Esther Kinsky arrived in Battonya, a town in the south-east of Hungary, from Berlin. About five years ago, she
was held up at the customs. Stuck at a railway station, she looked for a
place to sleep, and eventually she did not continue her trip to Serbia
and Romania as planned. Ever since, she has written two novels about her
experiences in German.
”It irritates me more than anything when the translator takes upon herself or himself to redress a political imbalance by mangling a perfectly open text just to show that they are not simply co-opting it.” – Poet-translator George Szirtes answers questions by HLO’s brother site, Litera, as part of a series of interviews with translators.
Of course, Lipót Braun was right when he said that what is lost is lost forever. But (and it’s just that): what does it mean to lose something? Does it mean that it has disappeared and is no more, that it was swallowed by the earth; or does it only mean that we don’t see it any longer? And if we don’t see it, do we even miss it?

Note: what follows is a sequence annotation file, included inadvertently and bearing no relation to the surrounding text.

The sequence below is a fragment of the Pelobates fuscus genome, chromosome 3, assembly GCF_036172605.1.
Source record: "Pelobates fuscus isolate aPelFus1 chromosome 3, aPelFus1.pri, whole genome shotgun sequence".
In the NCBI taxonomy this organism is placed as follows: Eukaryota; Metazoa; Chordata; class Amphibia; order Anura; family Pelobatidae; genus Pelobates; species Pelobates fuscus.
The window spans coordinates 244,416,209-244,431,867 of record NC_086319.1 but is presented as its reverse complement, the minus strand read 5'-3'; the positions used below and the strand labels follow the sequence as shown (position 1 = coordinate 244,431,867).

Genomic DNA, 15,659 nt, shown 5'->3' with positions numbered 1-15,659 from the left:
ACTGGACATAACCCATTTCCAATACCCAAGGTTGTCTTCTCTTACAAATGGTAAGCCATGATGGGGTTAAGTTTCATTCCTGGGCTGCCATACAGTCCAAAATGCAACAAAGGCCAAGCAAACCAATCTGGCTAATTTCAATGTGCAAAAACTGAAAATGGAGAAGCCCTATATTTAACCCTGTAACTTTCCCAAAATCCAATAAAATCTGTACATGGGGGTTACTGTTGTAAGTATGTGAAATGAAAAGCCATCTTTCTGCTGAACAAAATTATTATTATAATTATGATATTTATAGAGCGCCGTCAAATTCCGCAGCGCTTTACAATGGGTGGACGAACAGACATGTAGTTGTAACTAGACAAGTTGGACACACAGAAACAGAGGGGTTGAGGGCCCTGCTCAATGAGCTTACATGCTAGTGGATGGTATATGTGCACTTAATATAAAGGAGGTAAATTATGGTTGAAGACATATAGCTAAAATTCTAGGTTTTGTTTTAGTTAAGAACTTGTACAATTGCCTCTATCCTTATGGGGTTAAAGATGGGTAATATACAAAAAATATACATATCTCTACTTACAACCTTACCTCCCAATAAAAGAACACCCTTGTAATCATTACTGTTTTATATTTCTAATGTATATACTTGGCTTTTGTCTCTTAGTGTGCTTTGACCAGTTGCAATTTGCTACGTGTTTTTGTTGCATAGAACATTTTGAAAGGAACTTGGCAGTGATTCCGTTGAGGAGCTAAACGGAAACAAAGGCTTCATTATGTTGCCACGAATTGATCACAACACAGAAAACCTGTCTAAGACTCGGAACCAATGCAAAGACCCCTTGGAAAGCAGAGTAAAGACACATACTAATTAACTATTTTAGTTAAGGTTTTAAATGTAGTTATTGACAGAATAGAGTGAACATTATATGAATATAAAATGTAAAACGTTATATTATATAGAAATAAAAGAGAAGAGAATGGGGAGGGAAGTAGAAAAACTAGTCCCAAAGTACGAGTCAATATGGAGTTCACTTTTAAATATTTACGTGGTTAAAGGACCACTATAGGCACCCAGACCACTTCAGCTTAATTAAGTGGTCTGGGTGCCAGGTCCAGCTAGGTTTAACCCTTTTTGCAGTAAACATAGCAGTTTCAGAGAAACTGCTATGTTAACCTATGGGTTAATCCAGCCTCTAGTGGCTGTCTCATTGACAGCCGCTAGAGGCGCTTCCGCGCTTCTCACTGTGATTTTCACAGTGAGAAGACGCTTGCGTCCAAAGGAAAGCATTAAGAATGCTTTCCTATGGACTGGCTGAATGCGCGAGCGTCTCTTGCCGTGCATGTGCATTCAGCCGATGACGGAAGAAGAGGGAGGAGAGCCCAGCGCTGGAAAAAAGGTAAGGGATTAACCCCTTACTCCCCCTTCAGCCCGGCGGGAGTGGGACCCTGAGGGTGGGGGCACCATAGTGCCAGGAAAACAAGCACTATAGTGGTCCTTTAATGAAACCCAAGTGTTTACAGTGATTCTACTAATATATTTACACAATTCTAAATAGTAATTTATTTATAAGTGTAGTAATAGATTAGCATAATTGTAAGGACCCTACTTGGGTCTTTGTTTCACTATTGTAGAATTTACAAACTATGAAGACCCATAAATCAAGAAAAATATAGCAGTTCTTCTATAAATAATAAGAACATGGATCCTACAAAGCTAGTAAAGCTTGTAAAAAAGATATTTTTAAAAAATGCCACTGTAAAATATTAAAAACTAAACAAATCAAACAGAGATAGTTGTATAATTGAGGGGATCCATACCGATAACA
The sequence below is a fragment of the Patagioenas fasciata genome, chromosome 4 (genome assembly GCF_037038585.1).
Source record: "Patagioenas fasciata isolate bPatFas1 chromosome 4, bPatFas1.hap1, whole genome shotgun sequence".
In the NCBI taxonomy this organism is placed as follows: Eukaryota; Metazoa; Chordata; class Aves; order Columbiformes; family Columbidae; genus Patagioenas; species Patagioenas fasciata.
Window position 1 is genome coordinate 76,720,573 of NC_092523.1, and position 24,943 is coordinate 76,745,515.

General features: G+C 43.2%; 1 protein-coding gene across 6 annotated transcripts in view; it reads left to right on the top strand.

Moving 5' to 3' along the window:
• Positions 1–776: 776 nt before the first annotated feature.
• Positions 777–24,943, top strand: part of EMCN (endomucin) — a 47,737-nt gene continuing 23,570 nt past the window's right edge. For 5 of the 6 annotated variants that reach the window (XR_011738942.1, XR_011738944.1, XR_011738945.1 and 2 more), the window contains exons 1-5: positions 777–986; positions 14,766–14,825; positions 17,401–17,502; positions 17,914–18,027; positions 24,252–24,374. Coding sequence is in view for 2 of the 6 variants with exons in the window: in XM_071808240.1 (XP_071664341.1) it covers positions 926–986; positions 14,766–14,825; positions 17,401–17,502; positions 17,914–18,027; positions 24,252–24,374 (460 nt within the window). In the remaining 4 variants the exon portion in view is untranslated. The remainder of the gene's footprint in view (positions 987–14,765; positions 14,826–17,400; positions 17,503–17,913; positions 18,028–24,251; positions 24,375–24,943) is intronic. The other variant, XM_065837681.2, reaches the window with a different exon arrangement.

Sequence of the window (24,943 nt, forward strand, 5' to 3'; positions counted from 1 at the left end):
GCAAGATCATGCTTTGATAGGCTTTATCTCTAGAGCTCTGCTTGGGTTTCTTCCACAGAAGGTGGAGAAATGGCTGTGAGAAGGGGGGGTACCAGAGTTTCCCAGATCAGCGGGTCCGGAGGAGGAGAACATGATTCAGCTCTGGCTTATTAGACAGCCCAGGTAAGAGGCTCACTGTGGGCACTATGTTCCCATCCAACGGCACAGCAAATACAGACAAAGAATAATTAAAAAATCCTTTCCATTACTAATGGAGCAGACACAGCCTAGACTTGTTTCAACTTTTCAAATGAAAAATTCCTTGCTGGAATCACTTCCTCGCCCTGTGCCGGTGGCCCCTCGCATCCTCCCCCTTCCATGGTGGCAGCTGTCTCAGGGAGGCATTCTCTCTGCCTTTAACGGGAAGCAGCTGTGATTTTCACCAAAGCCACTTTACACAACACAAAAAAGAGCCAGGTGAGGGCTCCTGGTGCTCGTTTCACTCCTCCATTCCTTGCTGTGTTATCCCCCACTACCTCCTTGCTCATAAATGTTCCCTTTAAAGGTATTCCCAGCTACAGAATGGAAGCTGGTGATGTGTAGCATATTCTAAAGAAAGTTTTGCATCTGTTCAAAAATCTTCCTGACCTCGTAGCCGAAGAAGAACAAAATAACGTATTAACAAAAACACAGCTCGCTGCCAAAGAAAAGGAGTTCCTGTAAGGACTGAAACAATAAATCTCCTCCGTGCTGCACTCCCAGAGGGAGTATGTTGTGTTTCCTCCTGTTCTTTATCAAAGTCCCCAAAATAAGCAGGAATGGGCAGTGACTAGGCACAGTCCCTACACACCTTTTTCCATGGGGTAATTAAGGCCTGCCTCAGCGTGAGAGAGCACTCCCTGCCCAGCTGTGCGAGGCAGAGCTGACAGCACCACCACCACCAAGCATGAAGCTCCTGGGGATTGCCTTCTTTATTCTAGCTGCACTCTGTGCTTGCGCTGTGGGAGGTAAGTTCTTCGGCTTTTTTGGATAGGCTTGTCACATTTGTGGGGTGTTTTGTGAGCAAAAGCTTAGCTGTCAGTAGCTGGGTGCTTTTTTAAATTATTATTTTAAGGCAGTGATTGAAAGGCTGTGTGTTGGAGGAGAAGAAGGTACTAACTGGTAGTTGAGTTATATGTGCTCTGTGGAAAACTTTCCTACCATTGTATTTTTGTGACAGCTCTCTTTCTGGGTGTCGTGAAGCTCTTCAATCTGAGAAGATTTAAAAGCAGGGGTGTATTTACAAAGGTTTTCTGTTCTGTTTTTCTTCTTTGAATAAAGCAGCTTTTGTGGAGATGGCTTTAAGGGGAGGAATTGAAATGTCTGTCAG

Yet in summer, when the night is shortest and the longest trains trundle
over Gubacsi Bridge, an enormous boat makes an appearance on the
Soroksár Danube, arriving via the tubular bridge and preceded by huge